This paper surveys capital structure theories based on agency costs, asymmetric information, product/input market interactions, and corporate control considerations (but excluding tax-based theories). For each type of model, a brief overview of the papers surveyed and their relation to each other is provided. The central papers are described in some detail, and their results are summarized and followed by a discussion of related extensions. Each section concludes with a summary of the main implications of the models surveyed in the section. Finally, these results are collected and compared to the available evidence. Suggestions for future research are provided.
THE MODERN THEORY OF capital structure began with the celebrated paper of
Modigliani and Miller (1958). They (MM) pointed the direction that such theories must take by showing under what conditions capital structure isirrelevant. Since then, many economists have followed the path they mapped. Now, some 30 years later it seems appropriate to take stock of where this research stands and where it is going. Our goal in this survey is to synthesize the recent literature, summarize its results, relate these to the known empirical evidence, and suggest promising avenues for future research.1As stated, however, this goal is too ambitious to result in a careful understanding of the state of capital structure research. Consequently, we have chosen to narrow the scope of our inquiry. First, we focus on the theory of capital structure. Although we discuss the empirical literature as it relates to the predictions of theory, we make no attempt to give a comprehensive survey of this literature. We simply take the empirical results at face value and do not review or criticize the methods used in these papers. Second, we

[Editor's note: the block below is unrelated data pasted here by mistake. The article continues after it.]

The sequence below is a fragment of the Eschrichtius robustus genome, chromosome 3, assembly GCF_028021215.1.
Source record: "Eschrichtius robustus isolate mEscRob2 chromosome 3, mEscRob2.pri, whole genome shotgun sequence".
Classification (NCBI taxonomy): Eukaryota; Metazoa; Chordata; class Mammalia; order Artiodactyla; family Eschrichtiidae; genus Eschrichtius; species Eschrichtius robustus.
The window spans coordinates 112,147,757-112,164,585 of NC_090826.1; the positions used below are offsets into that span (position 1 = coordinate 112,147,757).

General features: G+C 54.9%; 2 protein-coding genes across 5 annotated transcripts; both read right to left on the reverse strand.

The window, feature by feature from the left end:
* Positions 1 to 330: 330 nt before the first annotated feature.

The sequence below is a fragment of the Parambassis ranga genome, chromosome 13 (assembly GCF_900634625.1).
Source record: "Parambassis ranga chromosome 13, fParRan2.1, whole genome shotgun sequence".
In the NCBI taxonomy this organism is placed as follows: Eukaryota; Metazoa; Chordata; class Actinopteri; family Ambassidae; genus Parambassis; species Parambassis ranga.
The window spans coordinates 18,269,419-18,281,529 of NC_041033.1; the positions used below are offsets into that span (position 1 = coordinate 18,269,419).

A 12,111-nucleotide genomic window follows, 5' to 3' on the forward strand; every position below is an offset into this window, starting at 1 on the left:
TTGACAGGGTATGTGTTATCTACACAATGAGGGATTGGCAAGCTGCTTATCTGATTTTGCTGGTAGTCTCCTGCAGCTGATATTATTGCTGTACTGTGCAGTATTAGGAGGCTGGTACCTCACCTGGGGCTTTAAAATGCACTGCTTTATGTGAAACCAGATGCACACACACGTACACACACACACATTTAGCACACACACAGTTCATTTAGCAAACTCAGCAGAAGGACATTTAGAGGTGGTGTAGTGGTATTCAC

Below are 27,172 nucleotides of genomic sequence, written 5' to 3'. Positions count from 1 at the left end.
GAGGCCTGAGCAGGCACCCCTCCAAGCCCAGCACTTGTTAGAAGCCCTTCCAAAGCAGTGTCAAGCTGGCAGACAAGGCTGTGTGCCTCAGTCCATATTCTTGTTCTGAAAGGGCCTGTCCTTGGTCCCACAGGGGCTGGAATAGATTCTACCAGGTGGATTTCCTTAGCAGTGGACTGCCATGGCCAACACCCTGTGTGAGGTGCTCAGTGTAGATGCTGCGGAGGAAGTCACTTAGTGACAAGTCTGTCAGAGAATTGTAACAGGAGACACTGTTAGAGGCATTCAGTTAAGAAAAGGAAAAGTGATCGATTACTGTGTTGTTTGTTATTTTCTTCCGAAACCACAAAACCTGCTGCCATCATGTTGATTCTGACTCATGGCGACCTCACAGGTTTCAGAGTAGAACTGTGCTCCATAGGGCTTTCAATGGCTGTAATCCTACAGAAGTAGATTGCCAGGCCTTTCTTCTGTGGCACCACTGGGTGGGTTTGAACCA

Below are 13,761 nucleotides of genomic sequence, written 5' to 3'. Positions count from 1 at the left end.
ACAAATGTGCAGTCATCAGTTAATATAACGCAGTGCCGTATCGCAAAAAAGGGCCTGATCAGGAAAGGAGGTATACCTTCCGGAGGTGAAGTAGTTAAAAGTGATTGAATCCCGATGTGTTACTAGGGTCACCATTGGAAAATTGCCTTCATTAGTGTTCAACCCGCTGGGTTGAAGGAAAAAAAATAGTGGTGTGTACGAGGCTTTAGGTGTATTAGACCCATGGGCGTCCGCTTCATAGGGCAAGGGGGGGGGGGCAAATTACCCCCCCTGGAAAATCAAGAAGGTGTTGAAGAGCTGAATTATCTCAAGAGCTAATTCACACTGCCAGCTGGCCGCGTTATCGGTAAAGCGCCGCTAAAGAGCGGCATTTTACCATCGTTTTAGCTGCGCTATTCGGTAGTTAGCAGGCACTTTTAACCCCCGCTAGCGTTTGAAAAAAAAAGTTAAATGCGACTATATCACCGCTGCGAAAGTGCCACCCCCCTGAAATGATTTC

298The Journal of Finance arbitrarily exclude theories based primarily on tax considerations. While such theories are undoubtedly of great empirical importance, we believe that they have been adequately surveyed.2 Moreover, tax-based research is not our comparative advantage. Third, we systematically exclude certain topics that, while related to capital structure theory, do not have this theory as their central focus. These include literature dealing with the call or conversion of securities, dividend theories, bond covenants and maturity, bankruptcy law, pricing and method of issuance of new securities, and preferred stock. In short, we concentrate on nontax-driven capital structure theories.Although the above considerations exclude many papers, a fairly large literature remains. To highlight the current state of the art, we consider mainly papers written since 1980. The only exception to this statement is the inclusion of papers written in the mid-to-late 1970's that serve as the foundation for the more recent literature. A diligent search of both published and unpublished research meeting the above criteria for inclusion resulted in over 150 papers. Obviously, we could not survey all these papers here in detail. Consequently, we were forced to...